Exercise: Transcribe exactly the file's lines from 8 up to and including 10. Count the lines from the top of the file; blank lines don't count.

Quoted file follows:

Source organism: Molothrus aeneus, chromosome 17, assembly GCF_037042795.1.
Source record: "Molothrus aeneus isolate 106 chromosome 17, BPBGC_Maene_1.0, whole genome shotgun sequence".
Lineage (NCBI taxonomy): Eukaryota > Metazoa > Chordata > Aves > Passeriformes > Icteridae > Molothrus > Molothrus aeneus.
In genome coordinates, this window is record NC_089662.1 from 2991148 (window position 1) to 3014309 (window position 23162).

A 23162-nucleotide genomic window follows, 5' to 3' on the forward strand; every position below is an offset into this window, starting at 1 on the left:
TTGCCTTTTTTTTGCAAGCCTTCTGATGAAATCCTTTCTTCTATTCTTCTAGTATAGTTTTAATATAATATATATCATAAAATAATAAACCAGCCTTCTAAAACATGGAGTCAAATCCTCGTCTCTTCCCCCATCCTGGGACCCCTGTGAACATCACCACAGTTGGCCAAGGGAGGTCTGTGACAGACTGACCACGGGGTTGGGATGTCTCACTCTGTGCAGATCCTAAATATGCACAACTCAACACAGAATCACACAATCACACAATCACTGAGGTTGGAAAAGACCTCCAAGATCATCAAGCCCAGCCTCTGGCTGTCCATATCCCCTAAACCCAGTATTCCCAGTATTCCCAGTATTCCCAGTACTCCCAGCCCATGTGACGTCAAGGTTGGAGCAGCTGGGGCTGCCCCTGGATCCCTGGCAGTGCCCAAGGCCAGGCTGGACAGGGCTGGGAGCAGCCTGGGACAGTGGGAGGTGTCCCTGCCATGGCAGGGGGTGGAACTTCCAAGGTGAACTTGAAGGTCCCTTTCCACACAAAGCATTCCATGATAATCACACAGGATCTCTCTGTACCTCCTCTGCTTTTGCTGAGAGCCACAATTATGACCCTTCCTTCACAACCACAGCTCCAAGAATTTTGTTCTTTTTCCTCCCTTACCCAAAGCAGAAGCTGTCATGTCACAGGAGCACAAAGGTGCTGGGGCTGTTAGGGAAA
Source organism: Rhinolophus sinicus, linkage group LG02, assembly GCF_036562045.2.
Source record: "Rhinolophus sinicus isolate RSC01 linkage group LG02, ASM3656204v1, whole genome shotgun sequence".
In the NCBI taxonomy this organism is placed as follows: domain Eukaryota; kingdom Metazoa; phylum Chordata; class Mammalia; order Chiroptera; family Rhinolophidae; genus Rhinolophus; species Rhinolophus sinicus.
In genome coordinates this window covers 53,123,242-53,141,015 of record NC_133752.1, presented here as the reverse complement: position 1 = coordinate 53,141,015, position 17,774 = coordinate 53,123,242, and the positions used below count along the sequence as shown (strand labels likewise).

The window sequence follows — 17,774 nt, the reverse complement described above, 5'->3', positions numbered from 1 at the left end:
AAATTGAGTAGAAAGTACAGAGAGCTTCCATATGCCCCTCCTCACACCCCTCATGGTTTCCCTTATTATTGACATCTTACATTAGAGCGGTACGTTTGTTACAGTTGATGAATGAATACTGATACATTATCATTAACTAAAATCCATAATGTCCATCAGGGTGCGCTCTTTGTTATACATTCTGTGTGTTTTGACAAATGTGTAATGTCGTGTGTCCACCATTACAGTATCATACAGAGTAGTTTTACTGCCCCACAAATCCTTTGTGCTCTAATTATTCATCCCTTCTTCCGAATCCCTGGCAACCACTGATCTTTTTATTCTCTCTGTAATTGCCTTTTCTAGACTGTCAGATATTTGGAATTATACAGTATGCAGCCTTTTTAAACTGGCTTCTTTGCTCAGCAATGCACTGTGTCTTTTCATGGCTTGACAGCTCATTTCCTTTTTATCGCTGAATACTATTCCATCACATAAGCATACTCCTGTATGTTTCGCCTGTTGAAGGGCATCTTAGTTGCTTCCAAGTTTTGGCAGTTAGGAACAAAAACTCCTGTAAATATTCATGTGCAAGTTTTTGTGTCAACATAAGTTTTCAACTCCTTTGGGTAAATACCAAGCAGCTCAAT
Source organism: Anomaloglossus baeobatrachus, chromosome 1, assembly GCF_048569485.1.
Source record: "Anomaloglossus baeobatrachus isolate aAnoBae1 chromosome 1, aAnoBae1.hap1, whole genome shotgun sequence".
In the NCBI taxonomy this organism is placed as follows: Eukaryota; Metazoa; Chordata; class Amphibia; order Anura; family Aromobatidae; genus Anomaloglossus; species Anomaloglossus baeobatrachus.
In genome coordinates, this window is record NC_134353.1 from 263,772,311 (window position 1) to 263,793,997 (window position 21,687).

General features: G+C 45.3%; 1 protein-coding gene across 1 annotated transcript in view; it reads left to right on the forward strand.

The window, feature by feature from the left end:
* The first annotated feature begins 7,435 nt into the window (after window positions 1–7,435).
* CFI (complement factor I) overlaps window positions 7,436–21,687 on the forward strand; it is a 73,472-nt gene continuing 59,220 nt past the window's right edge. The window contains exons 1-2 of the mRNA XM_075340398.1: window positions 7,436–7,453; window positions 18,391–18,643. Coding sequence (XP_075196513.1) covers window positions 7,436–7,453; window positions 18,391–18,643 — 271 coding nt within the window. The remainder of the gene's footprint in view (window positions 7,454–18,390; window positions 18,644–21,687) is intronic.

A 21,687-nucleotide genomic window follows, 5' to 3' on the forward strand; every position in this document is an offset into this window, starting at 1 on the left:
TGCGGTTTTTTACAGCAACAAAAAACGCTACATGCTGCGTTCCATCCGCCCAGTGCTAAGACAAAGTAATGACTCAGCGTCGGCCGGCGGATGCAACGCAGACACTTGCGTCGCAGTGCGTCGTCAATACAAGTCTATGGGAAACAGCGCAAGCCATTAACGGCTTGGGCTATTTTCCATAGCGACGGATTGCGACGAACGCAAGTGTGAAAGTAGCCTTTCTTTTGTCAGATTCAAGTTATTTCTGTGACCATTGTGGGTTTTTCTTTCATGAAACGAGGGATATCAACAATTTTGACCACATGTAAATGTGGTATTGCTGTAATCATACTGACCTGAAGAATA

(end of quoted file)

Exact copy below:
Source record: "Rhinolophus sinicus isolate RSC01 linkage group LG02, ASM3656204v1, whole genome shotgun sequence".
In the NCBI taxonomy this organism is placed as follows: domain Eukaryota; kingdom Metazoa; phylum Chordata; class Mammalia; order Chiroptera; family Rhinolophidae; genus Rhinolophus; species Rhinolophus sinicus.
In genome coordinates this window covers 53,123,242-53,141,015 of record NC_133752.1, presented here as the reverse complement: position 1 = coordinate 53,141,015, position 17,774 = coordinate 53,123,242, and the positions used below count along the sequence as shown (strand labels likewise).